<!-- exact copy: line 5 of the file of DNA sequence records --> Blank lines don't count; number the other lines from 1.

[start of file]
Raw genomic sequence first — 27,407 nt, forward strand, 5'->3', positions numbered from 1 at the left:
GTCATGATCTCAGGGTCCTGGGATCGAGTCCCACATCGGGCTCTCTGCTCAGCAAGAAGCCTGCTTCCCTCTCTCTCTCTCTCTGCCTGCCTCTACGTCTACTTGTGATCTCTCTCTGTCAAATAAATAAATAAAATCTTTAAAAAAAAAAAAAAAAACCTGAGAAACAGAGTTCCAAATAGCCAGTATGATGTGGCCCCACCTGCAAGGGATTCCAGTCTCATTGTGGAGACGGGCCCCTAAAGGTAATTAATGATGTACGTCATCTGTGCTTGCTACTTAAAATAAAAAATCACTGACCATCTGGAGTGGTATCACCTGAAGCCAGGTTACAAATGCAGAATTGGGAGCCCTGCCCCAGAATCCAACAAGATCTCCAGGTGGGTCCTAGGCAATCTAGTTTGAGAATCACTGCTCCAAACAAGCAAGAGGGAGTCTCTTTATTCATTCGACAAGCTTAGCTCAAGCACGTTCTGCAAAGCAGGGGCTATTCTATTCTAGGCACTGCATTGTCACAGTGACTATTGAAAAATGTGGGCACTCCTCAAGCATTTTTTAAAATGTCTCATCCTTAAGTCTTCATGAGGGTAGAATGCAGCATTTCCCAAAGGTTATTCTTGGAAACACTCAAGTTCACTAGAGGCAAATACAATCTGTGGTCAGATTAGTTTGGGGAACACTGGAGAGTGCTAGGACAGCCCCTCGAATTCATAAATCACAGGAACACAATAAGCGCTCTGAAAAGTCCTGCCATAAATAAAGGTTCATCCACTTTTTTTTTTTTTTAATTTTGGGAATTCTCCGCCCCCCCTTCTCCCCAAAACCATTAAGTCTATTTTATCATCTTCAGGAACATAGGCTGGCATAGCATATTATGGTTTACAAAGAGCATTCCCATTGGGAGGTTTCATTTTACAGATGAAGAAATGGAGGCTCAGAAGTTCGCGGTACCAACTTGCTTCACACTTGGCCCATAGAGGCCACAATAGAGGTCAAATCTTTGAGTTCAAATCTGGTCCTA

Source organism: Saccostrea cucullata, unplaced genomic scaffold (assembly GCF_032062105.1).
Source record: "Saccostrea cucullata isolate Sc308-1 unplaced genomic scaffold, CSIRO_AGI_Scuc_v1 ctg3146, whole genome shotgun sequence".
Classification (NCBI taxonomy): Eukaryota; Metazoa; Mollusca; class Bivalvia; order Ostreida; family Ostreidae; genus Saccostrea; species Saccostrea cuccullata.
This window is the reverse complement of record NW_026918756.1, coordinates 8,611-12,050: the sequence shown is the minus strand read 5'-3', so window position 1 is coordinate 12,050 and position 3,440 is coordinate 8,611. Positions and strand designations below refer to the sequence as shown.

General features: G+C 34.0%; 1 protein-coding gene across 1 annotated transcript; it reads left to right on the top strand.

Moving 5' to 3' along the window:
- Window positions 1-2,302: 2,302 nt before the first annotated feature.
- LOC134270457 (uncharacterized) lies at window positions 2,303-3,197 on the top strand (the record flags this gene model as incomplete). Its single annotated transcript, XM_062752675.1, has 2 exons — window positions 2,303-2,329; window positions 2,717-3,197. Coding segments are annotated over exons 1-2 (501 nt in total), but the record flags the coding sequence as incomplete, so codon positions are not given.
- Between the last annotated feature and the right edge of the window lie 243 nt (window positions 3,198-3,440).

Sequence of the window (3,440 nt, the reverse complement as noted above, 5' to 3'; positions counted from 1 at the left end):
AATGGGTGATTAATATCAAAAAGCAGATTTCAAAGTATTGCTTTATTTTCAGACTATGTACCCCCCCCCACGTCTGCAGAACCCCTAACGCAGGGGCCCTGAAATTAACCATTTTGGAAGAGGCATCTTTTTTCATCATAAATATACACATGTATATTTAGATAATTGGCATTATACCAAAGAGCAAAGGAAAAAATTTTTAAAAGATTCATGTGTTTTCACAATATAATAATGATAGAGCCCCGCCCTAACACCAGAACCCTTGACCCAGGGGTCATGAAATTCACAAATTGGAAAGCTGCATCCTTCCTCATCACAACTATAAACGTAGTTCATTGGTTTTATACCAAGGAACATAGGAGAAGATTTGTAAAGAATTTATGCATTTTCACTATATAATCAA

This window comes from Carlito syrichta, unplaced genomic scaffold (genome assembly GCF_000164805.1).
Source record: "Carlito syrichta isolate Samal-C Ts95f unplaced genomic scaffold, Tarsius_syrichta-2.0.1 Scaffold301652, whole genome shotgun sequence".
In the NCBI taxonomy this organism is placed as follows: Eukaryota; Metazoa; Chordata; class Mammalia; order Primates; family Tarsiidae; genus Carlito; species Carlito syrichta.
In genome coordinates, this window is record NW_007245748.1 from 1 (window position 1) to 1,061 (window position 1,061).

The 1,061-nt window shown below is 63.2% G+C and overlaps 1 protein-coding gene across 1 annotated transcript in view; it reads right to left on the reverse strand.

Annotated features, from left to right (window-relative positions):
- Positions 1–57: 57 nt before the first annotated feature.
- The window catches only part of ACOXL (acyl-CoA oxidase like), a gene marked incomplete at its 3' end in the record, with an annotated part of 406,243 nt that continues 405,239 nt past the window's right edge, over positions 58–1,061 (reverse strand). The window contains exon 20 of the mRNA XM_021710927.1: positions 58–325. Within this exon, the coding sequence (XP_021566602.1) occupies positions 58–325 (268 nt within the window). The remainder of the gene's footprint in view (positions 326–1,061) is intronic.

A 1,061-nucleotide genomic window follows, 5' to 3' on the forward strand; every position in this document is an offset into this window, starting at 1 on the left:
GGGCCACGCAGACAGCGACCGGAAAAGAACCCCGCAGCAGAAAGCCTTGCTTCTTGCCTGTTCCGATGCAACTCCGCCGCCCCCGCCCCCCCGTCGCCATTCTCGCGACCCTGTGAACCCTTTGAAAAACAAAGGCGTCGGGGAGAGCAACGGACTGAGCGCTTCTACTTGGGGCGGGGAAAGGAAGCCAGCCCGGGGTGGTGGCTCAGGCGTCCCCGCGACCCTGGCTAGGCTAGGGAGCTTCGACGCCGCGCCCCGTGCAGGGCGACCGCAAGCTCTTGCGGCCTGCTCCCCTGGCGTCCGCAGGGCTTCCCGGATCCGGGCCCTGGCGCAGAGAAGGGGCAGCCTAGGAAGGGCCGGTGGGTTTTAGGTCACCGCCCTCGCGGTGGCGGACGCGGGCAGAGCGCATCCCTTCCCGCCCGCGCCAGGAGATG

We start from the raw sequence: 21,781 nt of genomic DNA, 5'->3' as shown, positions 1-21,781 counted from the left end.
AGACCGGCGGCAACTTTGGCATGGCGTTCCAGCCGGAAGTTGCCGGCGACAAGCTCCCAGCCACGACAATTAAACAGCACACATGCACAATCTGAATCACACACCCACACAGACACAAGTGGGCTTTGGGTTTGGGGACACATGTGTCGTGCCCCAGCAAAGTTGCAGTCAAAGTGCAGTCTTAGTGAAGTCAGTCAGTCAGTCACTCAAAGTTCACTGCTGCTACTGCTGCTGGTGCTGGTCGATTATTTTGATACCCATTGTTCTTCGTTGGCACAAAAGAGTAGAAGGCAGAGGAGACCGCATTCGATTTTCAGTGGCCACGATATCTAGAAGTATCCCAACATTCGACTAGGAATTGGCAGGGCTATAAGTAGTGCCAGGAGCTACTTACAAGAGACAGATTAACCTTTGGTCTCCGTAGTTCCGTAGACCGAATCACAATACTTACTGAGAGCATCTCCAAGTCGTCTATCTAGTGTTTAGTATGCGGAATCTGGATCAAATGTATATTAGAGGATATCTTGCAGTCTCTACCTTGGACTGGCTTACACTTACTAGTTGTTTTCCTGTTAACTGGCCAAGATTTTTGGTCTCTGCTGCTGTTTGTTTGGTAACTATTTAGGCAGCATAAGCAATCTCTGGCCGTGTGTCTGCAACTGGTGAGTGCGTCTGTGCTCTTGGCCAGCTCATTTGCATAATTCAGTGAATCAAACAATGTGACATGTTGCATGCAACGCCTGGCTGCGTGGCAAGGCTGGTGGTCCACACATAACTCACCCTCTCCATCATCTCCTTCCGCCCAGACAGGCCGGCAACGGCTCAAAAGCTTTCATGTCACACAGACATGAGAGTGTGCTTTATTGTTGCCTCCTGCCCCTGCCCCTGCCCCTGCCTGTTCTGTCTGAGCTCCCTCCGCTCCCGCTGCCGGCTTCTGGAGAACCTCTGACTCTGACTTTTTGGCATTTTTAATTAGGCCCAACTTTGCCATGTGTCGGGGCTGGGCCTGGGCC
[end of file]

Classification (NCBI taxonomy): Eukaryota; Metazoa; Mollusca; class Bivalvia; order Ostreida; family Ostreidae; genus Saccostrea; species Saccostrea cuccullata.